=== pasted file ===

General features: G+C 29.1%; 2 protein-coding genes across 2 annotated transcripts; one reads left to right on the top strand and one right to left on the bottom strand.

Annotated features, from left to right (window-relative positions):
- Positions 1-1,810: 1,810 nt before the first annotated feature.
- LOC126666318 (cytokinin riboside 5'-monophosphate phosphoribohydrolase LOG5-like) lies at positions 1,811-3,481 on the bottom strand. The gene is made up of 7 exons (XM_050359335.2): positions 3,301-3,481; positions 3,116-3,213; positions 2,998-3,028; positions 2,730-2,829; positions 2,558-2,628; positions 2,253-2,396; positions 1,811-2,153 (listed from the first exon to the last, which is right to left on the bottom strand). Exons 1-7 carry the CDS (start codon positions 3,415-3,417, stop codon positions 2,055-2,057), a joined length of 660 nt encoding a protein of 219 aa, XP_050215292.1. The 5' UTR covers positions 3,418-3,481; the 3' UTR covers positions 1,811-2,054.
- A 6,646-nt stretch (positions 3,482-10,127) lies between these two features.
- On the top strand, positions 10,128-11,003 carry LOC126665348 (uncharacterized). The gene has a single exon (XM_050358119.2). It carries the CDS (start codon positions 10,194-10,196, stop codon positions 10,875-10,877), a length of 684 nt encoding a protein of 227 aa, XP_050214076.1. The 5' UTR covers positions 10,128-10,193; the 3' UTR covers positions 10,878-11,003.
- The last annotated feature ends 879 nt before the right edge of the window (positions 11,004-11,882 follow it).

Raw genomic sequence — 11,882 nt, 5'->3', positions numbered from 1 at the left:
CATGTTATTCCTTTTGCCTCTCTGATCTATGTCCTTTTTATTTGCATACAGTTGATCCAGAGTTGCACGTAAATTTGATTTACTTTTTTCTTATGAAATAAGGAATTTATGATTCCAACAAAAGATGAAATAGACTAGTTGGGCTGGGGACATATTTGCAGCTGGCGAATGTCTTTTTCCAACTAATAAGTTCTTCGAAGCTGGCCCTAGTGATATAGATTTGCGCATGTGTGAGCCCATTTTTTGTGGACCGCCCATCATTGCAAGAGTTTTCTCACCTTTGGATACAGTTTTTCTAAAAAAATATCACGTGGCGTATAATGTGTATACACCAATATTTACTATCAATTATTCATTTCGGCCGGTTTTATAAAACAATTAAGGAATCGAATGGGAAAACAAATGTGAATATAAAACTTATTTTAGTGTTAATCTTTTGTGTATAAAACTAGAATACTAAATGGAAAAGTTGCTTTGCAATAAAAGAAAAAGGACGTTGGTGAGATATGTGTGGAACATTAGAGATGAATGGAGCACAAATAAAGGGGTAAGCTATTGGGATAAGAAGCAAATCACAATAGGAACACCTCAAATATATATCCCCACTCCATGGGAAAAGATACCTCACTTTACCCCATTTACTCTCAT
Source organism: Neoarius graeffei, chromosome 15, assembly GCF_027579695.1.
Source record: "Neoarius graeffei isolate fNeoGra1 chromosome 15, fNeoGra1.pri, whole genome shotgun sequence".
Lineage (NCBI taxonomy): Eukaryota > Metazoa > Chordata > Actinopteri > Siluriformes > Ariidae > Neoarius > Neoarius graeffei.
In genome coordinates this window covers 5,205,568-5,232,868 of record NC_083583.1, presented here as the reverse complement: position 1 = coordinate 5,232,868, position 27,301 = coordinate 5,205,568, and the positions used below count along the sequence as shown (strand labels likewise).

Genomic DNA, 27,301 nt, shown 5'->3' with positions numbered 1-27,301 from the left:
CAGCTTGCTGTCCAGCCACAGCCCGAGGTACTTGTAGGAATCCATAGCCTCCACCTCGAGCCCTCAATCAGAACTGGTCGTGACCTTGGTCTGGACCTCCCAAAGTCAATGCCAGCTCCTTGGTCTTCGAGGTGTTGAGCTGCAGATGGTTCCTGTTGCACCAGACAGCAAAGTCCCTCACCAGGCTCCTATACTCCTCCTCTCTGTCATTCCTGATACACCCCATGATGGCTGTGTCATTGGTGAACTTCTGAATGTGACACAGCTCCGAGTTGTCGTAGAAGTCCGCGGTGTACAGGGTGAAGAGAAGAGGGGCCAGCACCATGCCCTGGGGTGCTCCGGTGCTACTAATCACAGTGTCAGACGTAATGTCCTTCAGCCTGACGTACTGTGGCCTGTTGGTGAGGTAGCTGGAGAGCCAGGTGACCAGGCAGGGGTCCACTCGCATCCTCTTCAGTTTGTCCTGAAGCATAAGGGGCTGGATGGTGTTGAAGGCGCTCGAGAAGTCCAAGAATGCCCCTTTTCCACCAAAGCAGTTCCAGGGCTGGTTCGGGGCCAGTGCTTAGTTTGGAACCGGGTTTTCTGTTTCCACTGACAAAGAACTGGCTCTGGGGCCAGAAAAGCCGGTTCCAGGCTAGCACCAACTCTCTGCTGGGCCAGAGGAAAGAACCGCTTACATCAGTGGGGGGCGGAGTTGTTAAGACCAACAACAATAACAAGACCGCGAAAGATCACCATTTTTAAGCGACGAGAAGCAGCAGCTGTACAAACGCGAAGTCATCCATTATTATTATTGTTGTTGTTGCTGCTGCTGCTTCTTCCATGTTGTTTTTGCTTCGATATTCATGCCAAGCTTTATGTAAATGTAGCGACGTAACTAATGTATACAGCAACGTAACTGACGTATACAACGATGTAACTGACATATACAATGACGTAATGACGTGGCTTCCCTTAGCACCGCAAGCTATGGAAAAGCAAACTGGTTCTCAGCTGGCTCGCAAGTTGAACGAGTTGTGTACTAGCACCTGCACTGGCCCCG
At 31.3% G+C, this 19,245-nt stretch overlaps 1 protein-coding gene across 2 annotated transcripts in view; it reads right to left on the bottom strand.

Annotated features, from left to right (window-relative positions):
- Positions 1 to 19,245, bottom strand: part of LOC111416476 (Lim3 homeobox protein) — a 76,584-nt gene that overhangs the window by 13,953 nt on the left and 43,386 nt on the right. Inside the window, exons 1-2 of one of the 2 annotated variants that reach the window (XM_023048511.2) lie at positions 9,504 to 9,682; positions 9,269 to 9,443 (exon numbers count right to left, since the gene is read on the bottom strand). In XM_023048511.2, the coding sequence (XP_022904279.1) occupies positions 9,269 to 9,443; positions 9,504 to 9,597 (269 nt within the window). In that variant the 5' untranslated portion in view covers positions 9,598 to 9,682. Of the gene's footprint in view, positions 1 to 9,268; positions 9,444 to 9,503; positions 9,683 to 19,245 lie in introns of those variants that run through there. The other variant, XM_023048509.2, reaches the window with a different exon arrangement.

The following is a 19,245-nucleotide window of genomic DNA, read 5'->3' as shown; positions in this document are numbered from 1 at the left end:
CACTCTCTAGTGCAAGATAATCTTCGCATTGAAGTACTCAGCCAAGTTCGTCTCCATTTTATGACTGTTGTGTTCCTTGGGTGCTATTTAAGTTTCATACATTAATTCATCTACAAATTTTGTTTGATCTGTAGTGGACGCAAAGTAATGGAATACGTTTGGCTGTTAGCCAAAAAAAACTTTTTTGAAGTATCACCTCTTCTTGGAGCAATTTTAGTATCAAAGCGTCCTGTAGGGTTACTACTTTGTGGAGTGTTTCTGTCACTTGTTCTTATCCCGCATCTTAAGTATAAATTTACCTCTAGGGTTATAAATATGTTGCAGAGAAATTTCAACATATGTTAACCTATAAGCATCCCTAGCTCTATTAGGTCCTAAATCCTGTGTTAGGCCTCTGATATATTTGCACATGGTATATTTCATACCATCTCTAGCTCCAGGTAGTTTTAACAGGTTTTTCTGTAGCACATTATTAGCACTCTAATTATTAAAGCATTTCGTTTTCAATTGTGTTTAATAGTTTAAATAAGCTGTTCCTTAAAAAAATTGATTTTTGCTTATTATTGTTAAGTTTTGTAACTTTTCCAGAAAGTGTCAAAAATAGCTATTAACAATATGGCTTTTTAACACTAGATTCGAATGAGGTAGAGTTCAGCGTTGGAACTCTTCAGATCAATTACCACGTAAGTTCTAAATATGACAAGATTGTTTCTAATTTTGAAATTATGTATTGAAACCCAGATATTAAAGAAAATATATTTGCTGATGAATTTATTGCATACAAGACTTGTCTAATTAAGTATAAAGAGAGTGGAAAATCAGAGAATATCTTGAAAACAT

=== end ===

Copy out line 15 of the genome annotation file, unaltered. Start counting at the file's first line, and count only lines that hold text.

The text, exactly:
CAGCTTGCTGTCCAGCCACAGCCCGAGGTACTTGTAGGAATCCATAGCCTCCACCTCGAGCCCTCAATCAGAACTGGTCGTGACCTTGGTCTGGACCTCCCAAAGTCAATGCCAGCTCCTTGGTCTTCGAGGTGTTGAGCTGCAGATGGTTCCTGTTGCACCAGACAGCAAAGTCCCTCACCAGGCTCCTATACTCCTCCTCTCTGTCATTCCTGATACACCCCATGATGGCTGTGTCATTGGTGAACTTCTGAATGTGACACAGCTCCGAGTTGTCGTAGAAGTCCGCGGTGTACAGGGTGAAGAGAAGAGGGGCCAGCACCATGCCCTGGGGTGCTCCGGTGCTACTAATCACAGTGTCAGACGTAATGTCCTTCAGCCTGACGTACTGTGGCCTGTTGGTGAGGTAGCTGGAGAGCCAGGTGACCAGGCAGGGGTCCACTCGCATCCTCTTCAGTTTGTCCTGAAGCATAAGGGGCTGGATGGTGTTGAAGGCGCTCGAGAAGTCCAAGAATGCCCCTTTTCCACCAAAGCAGTTCCAGGGCTGGTTCGGGGCCAGTGCTTAGTTTGGAACCGGGTTTTCTGTTTCCACTGACAAAGAACTGGCTCTGGGGCCAGAAAAGCCGGTTCCAGGCTAGCACCAACTCTCTGCTGGGCCAGAGGAAAGAACCGCTTACATCAGTGGGGGGCGGAGTTGTTAAGACCAACAACAATAACAAGACCGCGAAAGATCACCATTTTTAAGCGACGAGAAGCAGCAGCTGTACAAACGCGAAGTCATCCATTATTATTATTGTTGTTGTTGCTGCTGCTGCTTCTTCCATGTTGTTTTTGCTTCGATATTCATGCCAAGCTTTATGTAAATGTAGCGACGTAACTAATGTATACAGCAACGTAACTGACGTATACAACGATGTAACTGACATATACAATGACGTAATGACGTGGCTTCCCTTAGCACCGCAAGCTATGGAAAAGCAAACTGGTTCTCAGCTGGCTCGCAAGTTGAACGAGTTGTGTACTAGCACCTGCACTGGCCCCG